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Sereni: FAO, satisfied with support to the FOOD Coalition

Immediate support by United States, Netherlands, Nigeria, Israel

“I express all my satisfaction that the Italian proposal to establish a FOOD Coalition has had the immediate support of many countries including the United States, Nigeria, Netherlands, and others who are communicating their interest at this time” – as stated by Deputy Foreign Minister Marina Sereni, commenting on the meeting held at FAO with the 194 member countries’ representatives, during which Italy has formalized its plan.

“With this proposal of ours –Ms Sereni added – we intend to immediately answer the call of UN Secretary General Antonio Gutierrez and establish an international mechanism promoted by FAO together with WFP and IFAD to provide all governments with guidelines for action in the difficult post-COVID phase. The FOOD Coalition will be composed of experts, scientists, scholars and stakeholders, first of all to be identified among those countries that are currently at the forefront of health emergency management, which could support FAO experts to identify the different impacts of the pandemic on agriculture and nutrition, for instance, emergency measures and social assistance, establishment of food banks to draw on for supplies, creation of international solidarity networks for interventions in agriculture, studies on the impact of COVID-19 on world food systems”.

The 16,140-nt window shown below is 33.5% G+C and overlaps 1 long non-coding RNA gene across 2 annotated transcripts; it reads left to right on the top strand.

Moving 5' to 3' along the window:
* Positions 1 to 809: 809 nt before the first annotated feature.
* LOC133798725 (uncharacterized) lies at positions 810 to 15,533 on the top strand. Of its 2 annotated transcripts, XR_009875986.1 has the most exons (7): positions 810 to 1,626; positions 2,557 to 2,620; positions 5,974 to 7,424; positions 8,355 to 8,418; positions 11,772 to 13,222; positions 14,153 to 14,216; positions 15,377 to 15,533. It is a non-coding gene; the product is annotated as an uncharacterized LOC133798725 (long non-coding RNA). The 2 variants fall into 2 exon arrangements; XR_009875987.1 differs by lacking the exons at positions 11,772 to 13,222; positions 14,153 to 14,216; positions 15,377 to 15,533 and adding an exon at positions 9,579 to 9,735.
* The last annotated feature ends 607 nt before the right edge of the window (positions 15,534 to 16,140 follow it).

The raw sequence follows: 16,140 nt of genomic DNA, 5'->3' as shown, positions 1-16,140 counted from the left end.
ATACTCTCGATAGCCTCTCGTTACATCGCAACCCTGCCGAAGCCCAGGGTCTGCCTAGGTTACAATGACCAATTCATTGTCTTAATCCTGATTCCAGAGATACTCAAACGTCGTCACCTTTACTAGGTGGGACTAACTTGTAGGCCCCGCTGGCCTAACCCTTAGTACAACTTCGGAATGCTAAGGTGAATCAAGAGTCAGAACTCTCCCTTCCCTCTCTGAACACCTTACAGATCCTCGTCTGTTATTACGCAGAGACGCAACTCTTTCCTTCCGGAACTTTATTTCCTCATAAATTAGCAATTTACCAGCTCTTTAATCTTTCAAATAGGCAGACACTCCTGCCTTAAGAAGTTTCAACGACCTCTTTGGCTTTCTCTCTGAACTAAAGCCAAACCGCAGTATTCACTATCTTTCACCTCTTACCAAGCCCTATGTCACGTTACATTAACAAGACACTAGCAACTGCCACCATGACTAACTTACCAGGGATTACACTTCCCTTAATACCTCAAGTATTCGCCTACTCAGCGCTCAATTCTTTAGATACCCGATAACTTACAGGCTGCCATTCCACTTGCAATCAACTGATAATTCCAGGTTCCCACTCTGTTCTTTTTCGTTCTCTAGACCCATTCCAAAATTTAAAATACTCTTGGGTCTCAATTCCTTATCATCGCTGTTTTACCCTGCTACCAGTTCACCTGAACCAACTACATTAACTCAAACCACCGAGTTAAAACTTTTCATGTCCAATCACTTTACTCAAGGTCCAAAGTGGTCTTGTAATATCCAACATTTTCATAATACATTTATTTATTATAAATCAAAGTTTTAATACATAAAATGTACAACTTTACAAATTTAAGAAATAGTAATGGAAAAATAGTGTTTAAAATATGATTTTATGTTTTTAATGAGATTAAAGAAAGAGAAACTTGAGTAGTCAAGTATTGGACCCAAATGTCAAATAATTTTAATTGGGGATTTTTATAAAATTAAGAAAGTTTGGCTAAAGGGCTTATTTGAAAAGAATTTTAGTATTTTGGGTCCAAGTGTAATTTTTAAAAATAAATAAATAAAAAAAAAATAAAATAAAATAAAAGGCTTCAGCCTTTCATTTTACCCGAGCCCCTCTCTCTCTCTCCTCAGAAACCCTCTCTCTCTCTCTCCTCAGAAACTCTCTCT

“This –the Vice Minister continued – is the right path to develop a medium and long term response, i.e. identifying which food and production systems are more resistant to the crisis and mitigate the devastating effects of increased hunger and of the severe global food crisis that we will face in the coming months”.

“FAO data tell us that the COVID-19 pandemic is already affecting food systems directly through impacts on food supply and demand, and indirectly through a reduction in purchasing power and the ability to produce and distribute food, which will have a diversified impact and will affect the poor and vulnerable more seriously,” Ms Sereni concluded.

Currently, the limited problems of both food supply and demand could intensify within a few weeks as more countries are on lockdown. Key fruit and vegetables come into force and some countries impose restrictions on food exports. FAO expects there will be disruptions in food supply chains starting from April or May. Millions of people around the world are losing their jobs, including food and hospitality workers, which means that as their incomes fall, access to food will be compromised. In the case of millions of migrant farm workers, their inability to work also affects food supply, particularly for labour-intensive, high-value and nutritious crops such as fruit and vegetables. This pincer is likely to lead to hunger for over 119 million people worldwide, particularly in 44 countries already at risk of famine.


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